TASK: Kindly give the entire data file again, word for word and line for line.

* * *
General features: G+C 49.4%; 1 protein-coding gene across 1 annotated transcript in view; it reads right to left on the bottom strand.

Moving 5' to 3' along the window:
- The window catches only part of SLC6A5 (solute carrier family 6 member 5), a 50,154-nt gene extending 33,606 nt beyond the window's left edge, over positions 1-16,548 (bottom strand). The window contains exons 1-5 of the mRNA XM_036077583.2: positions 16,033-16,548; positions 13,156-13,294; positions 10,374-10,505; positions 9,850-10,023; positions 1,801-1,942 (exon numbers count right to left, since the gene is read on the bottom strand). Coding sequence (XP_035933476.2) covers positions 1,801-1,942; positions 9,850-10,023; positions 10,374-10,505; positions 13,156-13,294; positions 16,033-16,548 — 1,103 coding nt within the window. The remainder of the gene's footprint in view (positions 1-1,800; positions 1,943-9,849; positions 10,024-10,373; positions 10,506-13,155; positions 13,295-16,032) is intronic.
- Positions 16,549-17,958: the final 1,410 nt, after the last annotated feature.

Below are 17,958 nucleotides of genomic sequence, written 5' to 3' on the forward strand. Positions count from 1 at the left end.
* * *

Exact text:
General features: G+C 49.4%; 1 protein-coding gene across 1 annotated transcript in view; it reads right to left on the bottom strand.

Moving 5' to 3' along the window:
- The window catches only part of SLC6A5 (solute carrier family 6 member 5), a 50,154-nt gene extending 33,606 nt beyond the window's left edge, over positions 1-16,548 (bottom strand). The window contains exons 1-5 of the mRNA XM_036077583.2: positions 16,033-16,548; positions 13,156-13,294; positions 10,374-10,505; positions 9,850-10,023; positions 1,801-1,942 (exon numbers count right to left, since the gene is read on the bottom strand). Coding sequence (XP_035933476.2) covers positions 1,801-1,942; positions 9,850-10,023; positions 10,374-10,505; positions 13,156-13,294; positions 16,033-16,548 — 1,103 coding nt within the window. The remainder of the gene's footprint in view (positions 1-1,800; positions 1,943-9,849; positions 10,024-10,373; positions 10,506-13,155; positions 13,295-16,032) is intronic.
- Positions 16,549-17,958: the final 1,410 nt, after the last annotated feature.

Below are 17,958 nucleotides of genomic sequence, written 5' to 3' on the forward strand. Positions count from 1 at the left end.